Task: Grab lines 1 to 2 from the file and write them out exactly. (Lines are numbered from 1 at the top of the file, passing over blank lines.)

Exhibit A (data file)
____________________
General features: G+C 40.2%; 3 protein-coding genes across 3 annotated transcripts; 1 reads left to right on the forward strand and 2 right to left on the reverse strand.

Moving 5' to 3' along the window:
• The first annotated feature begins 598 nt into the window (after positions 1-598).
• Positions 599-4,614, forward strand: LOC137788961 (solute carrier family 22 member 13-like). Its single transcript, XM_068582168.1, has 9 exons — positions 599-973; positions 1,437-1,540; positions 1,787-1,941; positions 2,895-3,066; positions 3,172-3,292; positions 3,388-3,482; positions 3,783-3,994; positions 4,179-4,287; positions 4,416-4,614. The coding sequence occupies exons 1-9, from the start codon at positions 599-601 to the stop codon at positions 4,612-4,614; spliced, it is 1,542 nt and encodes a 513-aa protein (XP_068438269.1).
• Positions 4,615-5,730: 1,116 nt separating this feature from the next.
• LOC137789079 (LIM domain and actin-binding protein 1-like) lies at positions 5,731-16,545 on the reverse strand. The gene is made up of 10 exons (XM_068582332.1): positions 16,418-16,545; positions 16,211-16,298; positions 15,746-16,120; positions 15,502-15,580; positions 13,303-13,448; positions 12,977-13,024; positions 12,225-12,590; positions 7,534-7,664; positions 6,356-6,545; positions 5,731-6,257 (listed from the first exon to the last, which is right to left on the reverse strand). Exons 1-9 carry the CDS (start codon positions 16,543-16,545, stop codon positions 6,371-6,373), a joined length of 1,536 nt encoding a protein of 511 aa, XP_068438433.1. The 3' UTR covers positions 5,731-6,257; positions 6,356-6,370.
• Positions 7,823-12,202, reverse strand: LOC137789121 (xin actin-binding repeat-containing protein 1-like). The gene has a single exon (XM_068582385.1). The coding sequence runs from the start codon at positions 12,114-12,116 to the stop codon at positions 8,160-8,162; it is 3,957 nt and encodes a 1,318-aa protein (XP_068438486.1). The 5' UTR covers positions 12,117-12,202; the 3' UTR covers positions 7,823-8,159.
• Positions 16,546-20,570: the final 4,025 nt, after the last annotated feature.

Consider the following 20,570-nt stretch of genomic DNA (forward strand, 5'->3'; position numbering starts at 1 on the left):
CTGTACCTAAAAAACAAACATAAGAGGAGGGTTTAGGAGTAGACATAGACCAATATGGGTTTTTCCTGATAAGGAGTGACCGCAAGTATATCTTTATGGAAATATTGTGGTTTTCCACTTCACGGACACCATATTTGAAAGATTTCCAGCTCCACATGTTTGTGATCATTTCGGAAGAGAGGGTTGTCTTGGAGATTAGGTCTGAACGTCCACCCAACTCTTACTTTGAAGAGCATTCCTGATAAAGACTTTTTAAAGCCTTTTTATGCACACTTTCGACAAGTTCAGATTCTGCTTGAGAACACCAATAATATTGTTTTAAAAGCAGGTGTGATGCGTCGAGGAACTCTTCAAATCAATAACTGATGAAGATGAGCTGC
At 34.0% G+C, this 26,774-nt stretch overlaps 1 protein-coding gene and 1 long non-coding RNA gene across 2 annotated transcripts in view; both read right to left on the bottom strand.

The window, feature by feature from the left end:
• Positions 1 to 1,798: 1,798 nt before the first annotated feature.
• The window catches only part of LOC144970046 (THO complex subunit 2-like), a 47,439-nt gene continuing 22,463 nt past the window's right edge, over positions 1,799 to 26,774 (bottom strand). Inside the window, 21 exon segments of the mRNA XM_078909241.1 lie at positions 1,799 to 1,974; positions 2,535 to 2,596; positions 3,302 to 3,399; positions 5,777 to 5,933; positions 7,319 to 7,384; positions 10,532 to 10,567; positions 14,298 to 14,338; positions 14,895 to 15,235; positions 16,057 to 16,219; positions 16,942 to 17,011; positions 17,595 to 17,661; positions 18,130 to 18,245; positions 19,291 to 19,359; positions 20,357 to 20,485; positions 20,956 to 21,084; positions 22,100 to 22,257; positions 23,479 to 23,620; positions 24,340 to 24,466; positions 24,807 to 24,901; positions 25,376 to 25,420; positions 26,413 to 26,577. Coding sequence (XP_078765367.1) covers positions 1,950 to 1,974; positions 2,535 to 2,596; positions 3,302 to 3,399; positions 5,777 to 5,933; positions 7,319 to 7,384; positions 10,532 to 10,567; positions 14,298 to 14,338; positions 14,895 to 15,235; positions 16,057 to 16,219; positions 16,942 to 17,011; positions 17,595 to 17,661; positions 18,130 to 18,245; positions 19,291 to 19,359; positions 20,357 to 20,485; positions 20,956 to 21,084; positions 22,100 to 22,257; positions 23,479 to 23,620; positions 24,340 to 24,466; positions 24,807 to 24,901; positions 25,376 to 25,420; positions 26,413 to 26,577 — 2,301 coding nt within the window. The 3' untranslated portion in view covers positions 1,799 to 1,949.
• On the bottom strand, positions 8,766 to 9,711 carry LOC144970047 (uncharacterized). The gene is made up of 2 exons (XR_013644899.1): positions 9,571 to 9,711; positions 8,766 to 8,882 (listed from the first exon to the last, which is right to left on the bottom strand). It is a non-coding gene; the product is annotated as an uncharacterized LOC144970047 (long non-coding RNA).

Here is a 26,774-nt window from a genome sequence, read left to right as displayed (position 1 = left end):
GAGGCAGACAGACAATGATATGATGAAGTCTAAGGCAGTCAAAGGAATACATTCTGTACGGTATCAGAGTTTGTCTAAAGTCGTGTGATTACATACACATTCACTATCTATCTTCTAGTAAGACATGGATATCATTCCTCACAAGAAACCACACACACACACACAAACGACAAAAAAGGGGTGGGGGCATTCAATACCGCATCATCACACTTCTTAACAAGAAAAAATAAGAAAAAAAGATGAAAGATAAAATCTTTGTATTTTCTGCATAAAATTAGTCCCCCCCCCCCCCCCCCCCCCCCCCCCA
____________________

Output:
General features: G+C 40.2%; 3 protein-coding genes across 3 annotated transcripts; 1 reads left to right on the forward strand and 2 right to left on the reverse strand.

Moving 5' to 3' along the window: